Stock Market Prediction – Adjusting Time Series Prediction Intervals

Time series prediction is a hot topic of machine learning. In a previous post on stock market forecasting, I have shown how you can build a prediction model for the S&P500 Stock Market Index. The prediction interval used in this example was a single day. This means, the predictions reached one day ahead. But what if we want to look further into the future? Let’s say, weeks or months? Depending on the use case, you may want to use a different prediction interval. This blog post shows how you can adjust the length of the time steps to make predictions that ranger further into the future.

Warning: Stock markets can be highly volatile and are generally difficult to predict. The prediction model developed in this post only serves to illustrate a use case for Time Series models. It should not be assumed that a simple neural network as described in this blog post is capable of fully mapping the complexity of price development.

Prediction Intervals

When forecasting one step ahead, the prediction interval is the point in time for which a prediction model will simulate the next value. Basically, there are three different ways to change the prediction interval:

  • Single-step Forecasting with bigger timesteps: In a single-stage forecasting approach, the length of a time step is defined by the input data. For example, a model that uses daily prices as input data will also provide daily forecasts. Changing the length of the input steps will change the output steps to the same extent.
  • Multi-Step Rolling Forecasting: Another way is to train the model on its own output. We do this by maintaining the predictions from one output and reuse them as input in the subsequent training run. In this way, with each iteration the predictions range one time step further ahead. Based on daily input time-steps, after seven iterations, the model will have provided the output for a weekly prediction. I have covered this topic in a separate post.
  • Deep Multi-Output Forecasting: A third option is to create a NN that does not only predict a single output value for one time-step, but instead provides a whole series of predictions for multiple timesteps.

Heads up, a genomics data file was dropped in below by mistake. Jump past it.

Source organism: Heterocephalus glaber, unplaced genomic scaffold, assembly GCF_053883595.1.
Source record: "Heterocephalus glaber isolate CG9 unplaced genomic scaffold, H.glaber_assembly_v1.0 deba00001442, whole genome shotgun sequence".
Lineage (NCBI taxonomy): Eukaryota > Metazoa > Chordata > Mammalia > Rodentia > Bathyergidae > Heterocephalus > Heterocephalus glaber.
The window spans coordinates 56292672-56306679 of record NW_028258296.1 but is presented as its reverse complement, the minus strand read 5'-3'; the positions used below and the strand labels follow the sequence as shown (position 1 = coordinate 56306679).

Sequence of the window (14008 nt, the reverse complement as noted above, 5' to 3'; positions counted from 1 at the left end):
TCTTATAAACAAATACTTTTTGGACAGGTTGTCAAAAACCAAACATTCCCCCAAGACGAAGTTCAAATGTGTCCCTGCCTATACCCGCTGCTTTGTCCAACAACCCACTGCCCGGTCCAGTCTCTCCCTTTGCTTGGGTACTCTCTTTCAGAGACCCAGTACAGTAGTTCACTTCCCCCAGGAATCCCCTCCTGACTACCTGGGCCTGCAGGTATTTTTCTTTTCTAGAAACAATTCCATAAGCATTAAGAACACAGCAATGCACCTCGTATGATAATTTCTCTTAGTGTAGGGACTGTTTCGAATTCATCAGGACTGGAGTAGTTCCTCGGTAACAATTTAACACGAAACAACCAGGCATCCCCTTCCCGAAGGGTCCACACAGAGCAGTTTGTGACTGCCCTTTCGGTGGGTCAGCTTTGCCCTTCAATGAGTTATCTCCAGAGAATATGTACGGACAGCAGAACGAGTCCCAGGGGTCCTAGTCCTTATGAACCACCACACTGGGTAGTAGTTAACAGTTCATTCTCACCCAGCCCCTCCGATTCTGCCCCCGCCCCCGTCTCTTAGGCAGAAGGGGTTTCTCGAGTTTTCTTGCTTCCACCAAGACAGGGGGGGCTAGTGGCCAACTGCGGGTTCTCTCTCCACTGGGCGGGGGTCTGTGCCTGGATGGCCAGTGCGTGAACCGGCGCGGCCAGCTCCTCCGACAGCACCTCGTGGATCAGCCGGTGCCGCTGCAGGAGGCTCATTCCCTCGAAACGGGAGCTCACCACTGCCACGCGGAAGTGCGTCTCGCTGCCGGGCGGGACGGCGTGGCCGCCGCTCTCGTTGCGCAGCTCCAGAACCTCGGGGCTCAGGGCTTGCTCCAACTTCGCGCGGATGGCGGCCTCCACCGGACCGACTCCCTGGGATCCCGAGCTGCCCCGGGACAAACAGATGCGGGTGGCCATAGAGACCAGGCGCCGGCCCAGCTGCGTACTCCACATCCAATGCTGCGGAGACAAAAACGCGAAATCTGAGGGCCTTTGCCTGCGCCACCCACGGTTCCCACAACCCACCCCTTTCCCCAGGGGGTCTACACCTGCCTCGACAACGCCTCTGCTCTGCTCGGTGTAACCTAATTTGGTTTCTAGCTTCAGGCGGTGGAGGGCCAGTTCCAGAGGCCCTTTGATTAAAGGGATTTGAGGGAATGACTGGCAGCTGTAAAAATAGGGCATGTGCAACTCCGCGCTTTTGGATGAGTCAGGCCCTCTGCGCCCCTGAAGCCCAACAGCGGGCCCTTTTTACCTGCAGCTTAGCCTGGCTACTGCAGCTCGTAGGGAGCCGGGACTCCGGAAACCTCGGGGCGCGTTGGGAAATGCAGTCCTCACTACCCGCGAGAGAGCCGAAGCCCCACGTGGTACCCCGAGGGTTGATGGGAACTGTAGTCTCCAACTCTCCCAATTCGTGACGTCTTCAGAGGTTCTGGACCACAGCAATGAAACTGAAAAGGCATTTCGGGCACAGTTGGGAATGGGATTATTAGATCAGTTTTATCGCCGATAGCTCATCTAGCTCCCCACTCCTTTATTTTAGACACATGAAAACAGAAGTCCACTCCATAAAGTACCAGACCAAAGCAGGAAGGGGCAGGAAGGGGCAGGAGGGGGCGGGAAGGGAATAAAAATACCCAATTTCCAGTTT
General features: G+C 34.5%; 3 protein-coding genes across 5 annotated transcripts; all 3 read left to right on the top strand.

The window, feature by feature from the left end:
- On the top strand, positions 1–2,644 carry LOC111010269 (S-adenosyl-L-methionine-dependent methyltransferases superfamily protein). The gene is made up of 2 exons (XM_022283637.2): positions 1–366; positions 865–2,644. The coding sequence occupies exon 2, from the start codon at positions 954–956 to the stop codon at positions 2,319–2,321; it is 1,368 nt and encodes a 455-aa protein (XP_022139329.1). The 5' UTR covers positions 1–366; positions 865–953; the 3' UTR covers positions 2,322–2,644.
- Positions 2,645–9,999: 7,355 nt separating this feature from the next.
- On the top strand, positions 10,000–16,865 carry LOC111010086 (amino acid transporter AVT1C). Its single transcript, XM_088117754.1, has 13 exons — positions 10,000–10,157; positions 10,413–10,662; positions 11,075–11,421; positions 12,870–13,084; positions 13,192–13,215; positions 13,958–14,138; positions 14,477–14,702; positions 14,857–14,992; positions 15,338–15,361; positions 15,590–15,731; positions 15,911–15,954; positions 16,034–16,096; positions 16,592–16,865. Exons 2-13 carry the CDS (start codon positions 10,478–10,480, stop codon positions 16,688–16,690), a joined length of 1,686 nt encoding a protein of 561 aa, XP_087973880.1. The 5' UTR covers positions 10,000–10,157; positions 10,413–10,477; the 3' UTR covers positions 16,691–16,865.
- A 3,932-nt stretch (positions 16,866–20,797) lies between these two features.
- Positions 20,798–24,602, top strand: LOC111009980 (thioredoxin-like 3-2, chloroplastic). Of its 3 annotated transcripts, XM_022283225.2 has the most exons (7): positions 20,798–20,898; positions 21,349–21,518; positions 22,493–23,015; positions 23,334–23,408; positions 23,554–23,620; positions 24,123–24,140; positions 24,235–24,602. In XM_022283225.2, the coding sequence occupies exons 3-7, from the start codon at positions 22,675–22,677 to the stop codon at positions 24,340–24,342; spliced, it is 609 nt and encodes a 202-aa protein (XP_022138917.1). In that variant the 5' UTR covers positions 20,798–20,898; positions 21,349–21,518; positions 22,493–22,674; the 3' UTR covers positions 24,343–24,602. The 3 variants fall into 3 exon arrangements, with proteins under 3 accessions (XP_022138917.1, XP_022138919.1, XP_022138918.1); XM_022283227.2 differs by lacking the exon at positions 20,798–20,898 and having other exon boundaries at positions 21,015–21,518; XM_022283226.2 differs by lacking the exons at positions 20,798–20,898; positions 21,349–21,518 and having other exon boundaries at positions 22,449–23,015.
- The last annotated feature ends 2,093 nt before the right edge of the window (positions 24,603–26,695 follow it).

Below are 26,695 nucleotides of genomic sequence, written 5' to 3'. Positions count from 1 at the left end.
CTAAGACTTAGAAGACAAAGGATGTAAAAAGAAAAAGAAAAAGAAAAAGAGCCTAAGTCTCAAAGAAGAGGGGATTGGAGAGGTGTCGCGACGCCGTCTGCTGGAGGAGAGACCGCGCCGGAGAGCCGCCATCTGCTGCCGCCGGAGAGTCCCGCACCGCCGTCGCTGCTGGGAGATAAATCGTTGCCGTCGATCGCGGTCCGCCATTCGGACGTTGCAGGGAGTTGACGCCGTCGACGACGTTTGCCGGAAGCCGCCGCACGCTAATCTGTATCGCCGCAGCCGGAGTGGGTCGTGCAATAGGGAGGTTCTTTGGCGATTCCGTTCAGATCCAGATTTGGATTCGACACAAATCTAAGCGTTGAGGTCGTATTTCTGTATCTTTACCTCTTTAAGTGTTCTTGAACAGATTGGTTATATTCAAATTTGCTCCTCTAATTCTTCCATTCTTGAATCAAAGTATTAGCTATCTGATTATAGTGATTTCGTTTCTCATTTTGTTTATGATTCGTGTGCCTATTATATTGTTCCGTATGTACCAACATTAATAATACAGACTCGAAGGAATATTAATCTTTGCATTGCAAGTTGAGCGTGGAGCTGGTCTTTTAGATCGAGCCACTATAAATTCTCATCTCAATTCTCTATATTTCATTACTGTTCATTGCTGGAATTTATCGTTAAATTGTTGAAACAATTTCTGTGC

In this post, I will cover the first pathway – single-step forecasting with bigger timesteps. An advantage of this procedure is that it can be implemented quickly and we can reuse most of the code from the previous example. I will show how you can increase the timesteps and create a model that looks further ahead.

Predicting the S&P500 for Next Week

This post builds up on the code from a previous post. If you don’t have the python code yet, you can find it here on GitHub. At the end of this tutorial we will have modified the NN from the previous post, so that it predicts the market price of the S&P500 Index for the coming week.

Prerequisites

This tutorial assumes that you have setup your python environment. I personally use the Anaconda environment. It is also assumed that you have the following packages installed: keras (2.0 or higher) with Tensorflow backend, numpy, pandas, matplot, sklearn. The packages can be installed using the console command:

pip install <packagename>

1 Adjusting the shape of the input data

As before we start by setting up some basic imports and getting the data via an API. Then we retrieve the S&P500 data.

#remote data access for pandas. We use this to get the data 
import pandas_datareader as webreader
#mathematical functions 
import math 
#fundamental package for scientific computing with Python  
import numpy as np 
#additional functions for analysing and manipulating data  
import pandas as pd 
#visualization - we use this to plot the market data 
import matplotlib.pyplot as plt 
#formatting dates
import matplotlib.dates as mdates
#Deep learning library, used for neural networks
from keras.models import Sequential 
#tools for predictive data analysis. We will use the MinMaxScaler to normalize the price data 
from sklearn.preprocessing import MinMaxScaler 
#Base class for recurrent layers
from keras.layers import LSTM
#The regular densely-connected Neural Network layer
from keras.layers import Dense
#calender function for obtaining todays date
from datetime import date
today = date.today()
date_today = today.strftime("%Y-%m-%d")
date_start = '2010-01-01'
stockname = 'S&P500'

# Get S&P500 quote
df = webreader.DataReader('^GSPC',  start=date_start, end=date_today, data_source='yahoo')

Now we have a dataframe that contains the daily price quotes for the S&P500. If we want our model to provide weekly price predictions, we need to change the data so that the input contains weekly price quotes. A simple way to achieve this is to iterate through the rows and only keep every 7th row.

#next we have to change the data structure to a dataframe with weekly price quotes
df['index1'] = range(1, len(df) + 1)
rownumber = df.shape[0]
lst = list(range(rownumber))